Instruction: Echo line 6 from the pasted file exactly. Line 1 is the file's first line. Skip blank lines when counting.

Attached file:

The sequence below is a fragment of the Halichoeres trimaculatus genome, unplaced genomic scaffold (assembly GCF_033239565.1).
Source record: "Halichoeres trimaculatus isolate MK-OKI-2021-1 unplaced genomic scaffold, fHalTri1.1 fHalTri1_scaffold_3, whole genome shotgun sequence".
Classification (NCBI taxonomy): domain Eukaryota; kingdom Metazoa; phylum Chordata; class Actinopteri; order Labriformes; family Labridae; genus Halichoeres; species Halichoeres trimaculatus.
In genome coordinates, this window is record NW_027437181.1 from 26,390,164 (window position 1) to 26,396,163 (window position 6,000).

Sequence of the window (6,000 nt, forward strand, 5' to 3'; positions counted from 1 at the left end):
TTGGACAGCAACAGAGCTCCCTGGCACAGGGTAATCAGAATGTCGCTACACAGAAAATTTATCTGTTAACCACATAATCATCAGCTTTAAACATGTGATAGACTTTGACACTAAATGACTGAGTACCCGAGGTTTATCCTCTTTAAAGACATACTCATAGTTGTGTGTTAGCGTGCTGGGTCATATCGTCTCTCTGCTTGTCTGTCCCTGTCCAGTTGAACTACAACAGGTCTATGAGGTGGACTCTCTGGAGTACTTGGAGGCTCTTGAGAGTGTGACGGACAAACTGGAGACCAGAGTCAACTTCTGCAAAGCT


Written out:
TTGGACAGCAACAGAGCTCCCTGGCACAGGGTAATCAGAATGTCGCTACACAGAAAATTTATCTGTTAACCACATAATCATCAGCTTTAAACATGTGATAGACTTTGACACTAAATGACTGAGTACCCGAGGTTTATCCTCTTTAAAGACATACTCATAGTTGTGTGTTAGCGTGCTGGGTCATATCGTCTCTCTGCTTGTCTGTCCCTGTCCAGTTGAACTACAACAGGTCTATGAGGTGGACTCTCTGGAGTACTTGGAGGCTCTTGAGAGTGTGACGGACAAACTGGAGACCAGAGTCAACTTCTGCAAAGCT